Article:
Miso is not just used in Japanese food, this is a recipe from Korea which also includes tofu, zucchini, mushrooms and onions.
Altered ingredient amounts. When my wife and I eat this dish here in Korea we have found that there are two "schools": Spicy and Salty. The Spicy crowd (at least) double the red capsicumpaste while the Salty group really load up on the Denjang (dwejang). When we cook this recipe we change any of the follow: 1) We use a LOT more dwenjang (close to double) 2) We usually will include a (half drained) can of tuna. 3) We include a few pieces of licorice root to add an unexpected and subtle sweetness. It's quite versitile and, for an intents and purposes, you could use any root vegetable in this soup - 29 Sep 2008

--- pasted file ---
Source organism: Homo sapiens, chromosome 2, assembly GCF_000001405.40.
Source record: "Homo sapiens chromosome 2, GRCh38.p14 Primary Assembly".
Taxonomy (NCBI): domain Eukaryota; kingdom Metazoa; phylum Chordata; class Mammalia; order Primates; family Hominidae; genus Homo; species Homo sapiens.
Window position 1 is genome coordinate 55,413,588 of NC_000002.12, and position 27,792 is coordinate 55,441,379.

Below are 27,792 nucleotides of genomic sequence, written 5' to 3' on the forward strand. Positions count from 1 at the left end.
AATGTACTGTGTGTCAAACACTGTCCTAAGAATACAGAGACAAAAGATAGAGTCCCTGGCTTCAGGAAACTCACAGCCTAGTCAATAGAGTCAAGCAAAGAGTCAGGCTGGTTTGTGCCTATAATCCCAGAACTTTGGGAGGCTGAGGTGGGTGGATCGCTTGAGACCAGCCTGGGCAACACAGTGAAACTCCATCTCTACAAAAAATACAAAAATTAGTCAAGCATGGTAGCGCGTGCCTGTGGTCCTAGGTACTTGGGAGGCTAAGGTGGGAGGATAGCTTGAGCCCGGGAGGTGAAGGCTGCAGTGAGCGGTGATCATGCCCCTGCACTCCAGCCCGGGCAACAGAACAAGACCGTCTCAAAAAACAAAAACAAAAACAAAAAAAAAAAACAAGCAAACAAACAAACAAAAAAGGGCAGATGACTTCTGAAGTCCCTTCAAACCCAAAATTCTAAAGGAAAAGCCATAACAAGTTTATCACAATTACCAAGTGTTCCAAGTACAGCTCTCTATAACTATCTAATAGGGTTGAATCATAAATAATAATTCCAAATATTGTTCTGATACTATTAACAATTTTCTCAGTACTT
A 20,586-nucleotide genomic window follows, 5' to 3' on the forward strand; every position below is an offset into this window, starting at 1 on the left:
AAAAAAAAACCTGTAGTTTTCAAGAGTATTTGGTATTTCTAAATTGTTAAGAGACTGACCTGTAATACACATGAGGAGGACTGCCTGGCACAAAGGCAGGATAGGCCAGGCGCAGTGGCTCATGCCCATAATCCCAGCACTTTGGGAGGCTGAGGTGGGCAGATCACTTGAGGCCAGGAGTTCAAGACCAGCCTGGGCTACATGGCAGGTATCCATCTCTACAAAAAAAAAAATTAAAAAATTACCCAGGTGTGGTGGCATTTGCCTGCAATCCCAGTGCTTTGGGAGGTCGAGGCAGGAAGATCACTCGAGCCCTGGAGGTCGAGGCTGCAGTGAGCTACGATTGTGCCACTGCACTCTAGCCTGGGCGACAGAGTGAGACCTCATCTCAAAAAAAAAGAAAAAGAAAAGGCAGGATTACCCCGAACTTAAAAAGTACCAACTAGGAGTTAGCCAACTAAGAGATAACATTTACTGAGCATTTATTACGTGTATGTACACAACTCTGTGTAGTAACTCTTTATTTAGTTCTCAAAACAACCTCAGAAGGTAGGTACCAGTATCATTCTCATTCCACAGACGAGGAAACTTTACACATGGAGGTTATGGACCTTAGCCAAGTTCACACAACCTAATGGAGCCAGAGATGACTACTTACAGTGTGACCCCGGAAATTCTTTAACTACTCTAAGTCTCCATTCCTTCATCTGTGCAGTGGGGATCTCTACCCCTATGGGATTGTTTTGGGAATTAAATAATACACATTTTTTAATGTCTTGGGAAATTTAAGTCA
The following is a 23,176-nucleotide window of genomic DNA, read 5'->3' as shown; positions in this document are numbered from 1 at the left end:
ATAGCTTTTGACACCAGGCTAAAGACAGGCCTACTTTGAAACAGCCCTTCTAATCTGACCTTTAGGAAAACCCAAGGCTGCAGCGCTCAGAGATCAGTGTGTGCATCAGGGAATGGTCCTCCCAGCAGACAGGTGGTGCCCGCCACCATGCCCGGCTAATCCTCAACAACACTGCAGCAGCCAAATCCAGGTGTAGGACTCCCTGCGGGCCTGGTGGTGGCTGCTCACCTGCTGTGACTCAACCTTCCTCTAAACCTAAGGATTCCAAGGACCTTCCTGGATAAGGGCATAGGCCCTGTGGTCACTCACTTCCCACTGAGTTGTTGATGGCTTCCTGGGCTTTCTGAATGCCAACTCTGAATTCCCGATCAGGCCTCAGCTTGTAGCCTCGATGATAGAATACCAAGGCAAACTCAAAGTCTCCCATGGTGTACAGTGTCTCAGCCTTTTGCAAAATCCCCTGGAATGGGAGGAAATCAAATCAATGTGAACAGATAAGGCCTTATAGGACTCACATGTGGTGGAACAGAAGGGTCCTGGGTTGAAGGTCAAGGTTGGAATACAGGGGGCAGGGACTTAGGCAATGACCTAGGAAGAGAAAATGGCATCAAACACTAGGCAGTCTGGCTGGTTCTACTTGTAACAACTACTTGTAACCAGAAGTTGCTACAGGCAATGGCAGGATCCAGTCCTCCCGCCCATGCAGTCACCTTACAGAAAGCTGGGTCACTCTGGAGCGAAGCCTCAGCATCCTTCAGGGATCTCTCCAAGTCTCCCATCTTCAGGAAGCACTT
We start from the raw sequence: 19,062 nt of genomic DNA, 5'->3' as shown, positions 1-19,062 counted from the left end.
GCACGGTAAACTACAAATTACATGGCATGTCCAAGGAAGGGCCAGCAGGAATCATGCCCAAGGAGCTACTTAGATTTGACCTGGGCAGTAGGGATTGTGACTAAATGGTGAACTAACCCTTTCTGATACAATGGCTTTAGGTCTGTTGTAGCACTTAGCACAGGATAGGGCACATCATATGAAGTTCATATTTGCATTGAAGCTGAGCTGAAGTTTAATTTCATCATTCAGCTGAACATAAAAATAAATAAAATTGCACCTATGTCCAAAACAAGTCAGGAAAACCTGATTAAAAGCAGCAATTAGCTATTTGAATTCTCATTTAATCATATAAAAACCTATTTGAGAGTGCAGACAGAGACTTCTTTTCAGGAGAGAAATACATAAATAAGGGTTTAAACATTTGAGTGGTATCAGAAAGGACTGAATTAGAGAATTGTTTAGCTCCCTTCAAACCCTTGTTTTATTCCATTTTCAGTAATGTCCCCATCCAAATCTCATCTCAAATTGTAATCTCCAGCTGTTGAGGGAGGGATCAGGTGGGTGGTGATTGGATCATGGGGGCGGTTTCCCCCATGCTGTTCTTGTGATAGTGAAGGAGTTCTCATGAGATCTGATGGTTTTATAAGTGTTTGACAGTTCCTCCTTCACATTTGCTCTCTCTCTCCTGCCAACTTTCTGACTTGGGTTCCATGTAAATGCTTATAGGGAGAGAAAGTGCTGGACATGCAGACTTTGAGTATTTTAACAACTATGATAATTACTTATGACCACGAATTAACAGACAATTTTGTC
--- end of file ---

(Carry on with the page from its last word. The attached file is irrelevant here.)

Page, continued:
Used different ingredients. I searched two Asian marts for dashi granules with no luck so I substituted the dashi with rock salt, by suggestion. I used 2 tsp, which turned out very salty. I didn't loved it but my partner didn't. I admit it would be better to use half that amount when using rock salt. - 29 Aug 2009
Altered ingredient amounts. My korean boyfriend loved it! I madethe following adjustments: ...a little less dashi and a little more water. (Although I personally prefer stronger stocks, Korean stocks are much lighter in flavour so I made this soup in the korean fashion.) I also omitted the onion and added beef the 2nd time I made this by request of my boyfriend. - 29 Sep 2008